Politics is currently being swept along on a wave of emotions in which slogans, ready-made phrases which pack a punch and 140-word ideological soundbites are more effective than dialogue and nuance. Tough times face people in many places round the world and they pose a challenge to critical thinking. We need to protect ourselves to ensure we don’t fall prey to populism, dogmatism and lies, and lest we should join the uncritical masses or the politically cynical. In the coming weeks, the complexity of reality will require us to act as political citizens and we can only do so by following reflection based on true, courageous reporting guided by freedom which is free from manipulation. When the going gets tough, we need a survival manual more than ever.
No concessions to violence. At no time in its history has the independence movement been violent and any attempts to associate independence with violence is a dirty tactic designed to discredit a democratic, social and political mass movement. Equating independence with terrorism is the objective of supposedly constitutionalist parties which seek to justify the application of the Basque model in Catalonia: repression, the banning of political parties, control over the Mossos d’Esquadra, silencing the media and other means of suffocating people’s desire for emancipation —a desire which is legitimate since it is both democratic and peaceful. Nevertheless, in present day Catalonia, one cannot rule out the possibility that there are provocateurs working outside the movement who seek to criminalize it. Nor can we ignore the fact that there may be activists who are willing to ramp up confrontation with the state through the use of violent means. Overtaken by the intensity of their emotions and lacking in intelligence, they would be committing a dangerous error which would result in the death of the independence process since it would immediately lose public support and legitimacy. No movement, including the independence movement, is immune to the existence of such radicals.
Regard for one’s adversary. We are participating in a political marathon that can only be won or lost at the ballot box, which means the only legitimate tactic is perseverance, engaging in debate, persuasion and the condemnation of lies. Whatever happens. Even in spite of the judicial invention of a coup d’état without violence and terrorism without terror, employing the tools of the state to achieve partisan ends and the silencing of dissent in a perverse attempt to equate activism with terrorism.
The importance of government institutions. It is vital that we preserve spaces for debate such as Parliament and that the government governs in such a way that it convinces the public of the value of politics in our daily lives. Countries need budgets and the effective management of public resources so that a lack of leadership does not increase political apathy. Government institutions are fundamental and their preservation and importance is grater than the individuals who temporarily represent them and who ought to act to protect them.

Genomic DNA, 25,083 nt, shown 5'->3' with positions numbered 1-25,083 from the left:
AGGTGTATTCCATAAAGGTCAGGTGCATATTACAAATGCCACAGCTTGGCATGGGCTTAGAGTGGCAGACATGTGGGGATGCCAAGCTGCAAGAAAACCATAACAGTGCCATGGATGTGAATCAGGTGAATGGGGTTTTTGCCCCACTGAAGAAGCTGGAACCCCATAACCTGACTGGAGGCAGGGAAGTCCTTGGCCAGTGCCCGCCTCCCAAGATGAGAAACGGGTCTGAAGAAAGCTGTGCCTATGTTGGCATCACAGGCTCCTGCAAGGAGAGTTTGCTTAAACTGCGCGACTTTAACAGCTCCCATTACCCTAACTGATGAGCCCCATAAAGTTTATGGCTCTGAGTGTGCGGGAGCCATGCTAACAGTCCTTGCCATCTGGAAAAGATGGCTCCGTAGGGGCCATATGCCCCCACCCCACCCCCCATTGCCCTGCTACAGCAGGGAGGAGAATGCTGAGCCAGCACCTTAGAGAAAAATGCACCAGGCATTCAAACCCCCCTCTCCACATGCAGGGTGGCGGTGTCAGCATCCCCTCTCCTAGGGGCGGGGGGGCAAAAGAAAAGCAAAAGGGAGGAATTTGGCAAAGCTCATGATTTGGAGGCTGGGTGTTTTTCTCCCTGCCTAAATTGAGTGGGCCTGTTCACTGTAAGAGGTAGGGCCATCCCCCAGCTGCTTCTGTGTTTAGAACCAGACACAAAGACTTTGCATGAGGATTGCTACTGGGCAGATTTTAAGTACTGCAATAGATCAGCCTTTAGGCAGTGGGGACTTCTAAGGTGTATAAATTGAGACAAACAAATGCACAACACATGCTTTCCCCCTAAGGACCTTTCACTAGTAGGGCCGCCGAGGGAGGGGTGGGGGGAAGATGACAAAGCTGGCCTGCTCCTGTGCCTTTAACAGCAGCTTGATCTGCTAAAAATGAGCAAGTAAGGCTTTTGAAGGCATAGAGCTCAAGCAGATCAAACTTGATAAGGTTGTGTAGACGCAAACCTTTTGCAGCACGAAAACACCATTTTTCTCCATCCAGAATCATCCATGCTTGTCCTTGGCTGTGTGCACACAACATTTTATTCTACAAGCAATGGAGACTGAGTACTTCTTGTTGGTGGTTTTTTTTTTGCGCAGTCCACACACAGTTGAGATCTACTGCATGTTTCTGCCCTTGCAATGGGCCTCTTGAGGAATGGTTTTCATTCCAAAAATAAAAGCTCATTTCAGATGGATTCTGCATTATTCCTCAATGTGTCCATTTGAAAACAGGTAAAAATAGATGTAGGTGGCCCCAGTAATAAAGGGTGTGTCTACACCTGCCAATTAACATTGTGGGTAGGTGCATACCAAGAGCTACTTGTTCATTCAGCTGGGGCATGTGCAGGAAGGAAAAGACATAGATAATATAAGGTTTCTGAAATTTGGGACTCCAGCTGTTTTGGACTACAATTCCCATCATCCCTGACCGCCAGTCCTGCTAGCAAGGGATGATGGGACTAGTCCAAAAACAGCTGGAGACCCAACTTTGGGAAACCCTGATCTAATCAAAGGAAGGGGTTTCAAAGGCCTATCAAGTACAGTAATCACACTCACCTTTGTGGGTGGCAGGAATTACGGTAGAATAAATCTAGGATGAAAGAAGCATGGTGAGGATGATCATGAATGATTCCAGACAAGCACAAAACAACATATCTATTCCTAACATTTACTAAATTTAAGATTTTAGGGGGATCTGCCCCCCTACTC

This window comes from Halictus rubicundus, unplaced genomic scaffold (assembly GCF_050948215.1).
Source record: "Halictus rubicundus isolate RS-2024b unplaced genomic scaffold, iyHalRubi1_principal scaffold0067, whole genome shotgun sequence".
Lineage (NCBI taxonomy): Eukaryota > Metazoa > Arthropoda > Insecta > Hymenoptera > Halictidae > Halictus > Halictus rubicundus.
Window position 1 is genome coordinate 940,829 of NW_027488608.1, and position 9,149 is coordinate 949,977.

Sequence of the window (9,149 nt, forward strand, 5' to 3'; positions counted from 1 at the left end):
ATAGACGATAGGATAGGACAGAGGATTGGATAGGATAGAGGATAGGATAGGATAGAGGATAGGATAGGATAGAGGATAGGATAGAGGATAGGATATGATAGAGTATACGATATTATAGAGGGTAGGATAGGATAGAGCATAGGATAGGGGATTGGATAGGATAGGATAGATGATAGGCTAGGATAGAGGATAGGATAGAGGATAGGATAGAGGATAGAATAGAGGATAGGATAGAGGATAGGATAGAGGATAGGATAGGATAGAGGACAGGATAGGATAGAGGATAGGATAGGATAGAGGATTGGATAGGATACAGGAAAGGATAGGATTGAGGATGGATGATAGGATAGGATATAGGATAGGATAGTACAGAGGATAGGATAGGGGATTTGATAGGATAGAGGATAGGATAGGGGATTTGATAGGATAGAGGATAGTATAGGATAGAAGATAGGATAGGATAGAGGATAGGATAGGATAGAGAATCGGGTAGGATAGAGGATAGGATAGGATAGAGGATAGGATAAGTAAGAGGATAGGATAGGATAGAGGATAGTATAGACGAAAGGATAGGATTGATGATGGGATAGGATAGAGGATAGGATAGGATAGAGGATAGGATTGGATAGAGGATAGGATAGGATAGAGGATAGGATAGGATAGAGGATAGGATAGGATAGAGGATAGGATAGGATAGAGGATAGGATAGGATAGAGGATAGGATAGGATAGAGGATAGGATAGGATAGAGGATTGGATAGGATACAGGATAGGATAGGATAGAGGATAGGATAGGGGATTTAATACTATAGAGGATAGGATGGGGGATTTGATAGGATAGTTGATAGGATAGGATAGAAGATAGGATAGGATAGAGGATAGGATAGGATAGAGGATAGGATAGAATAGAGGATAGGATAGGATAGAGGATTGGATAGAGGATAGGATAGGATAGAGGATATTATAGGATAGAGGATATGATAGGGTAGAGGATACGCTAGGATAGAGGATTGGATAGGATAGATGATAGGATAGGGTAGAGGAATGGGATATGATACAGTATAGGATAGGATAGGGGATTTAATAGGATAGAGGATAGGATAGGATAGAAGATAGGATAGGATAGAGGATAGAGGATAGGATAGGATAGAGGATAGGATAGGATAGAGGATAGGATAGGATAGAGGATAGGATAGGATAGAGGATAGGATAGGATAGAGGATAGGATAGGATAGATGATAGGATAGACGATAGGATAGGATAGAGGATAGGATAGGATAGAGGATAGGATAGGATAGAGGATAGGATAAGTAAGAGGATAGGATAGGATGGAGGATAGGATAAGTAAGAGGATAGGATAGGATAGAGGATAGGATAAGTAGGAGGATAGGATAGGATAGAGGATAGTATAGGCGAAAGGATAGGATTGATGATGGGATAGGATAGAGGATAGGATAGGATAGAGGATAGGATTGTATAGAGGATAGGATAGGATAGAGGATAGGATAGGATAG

Respect for others. Disagreement and dissent are not betrayal. Freedom does not sit well with fear. Too many politicians ride roughshod over public opinion, treating us as if we were children. Polarization and greed cause those who are already convinced to double down on their opinion, yet they reduce the overall democratic quality of our society.
Manage indignation. The upcoming verdict will test the maturity of Catalan society and its political and civil society leaders. Indignation, anger and rage must be channelled democratically if the trial ends in a guilty verdict. The seeds of discontent are sown throughout a general election campaign in Spain.
The campaign is all about raising the spectre of Article 155 [direct rule] once again, while manipulating the situation to create the conditions under which it can be applied, either directly or indirectly.
The response calls for someone with authority who knows how to channel it. However, at the end of the day everyone will have to ask themselves whether they’re up to the challenge or, as Gandhi put it, if they obey the ultimate truth, which is none other than "the voice of one's conscience". In the words of the Iranian philosopher Ramin Jahanbegloo, a regular contributor to ARA, "in the collective fight in defence of the human condition, of rights and freedoms, when social and democratic conquests give way to the discourse of hatred, to growing inequality or to the gradual destruction of the planet, nonviolent action and civil disobedience are a moral obligation to take back the present and protect the future of those who will come after us".
Democratizing democracies is everyone's job and calls for people to think for themselves and act with civility, but above all, it calls for political intelligence and farsightedness from our public representatives.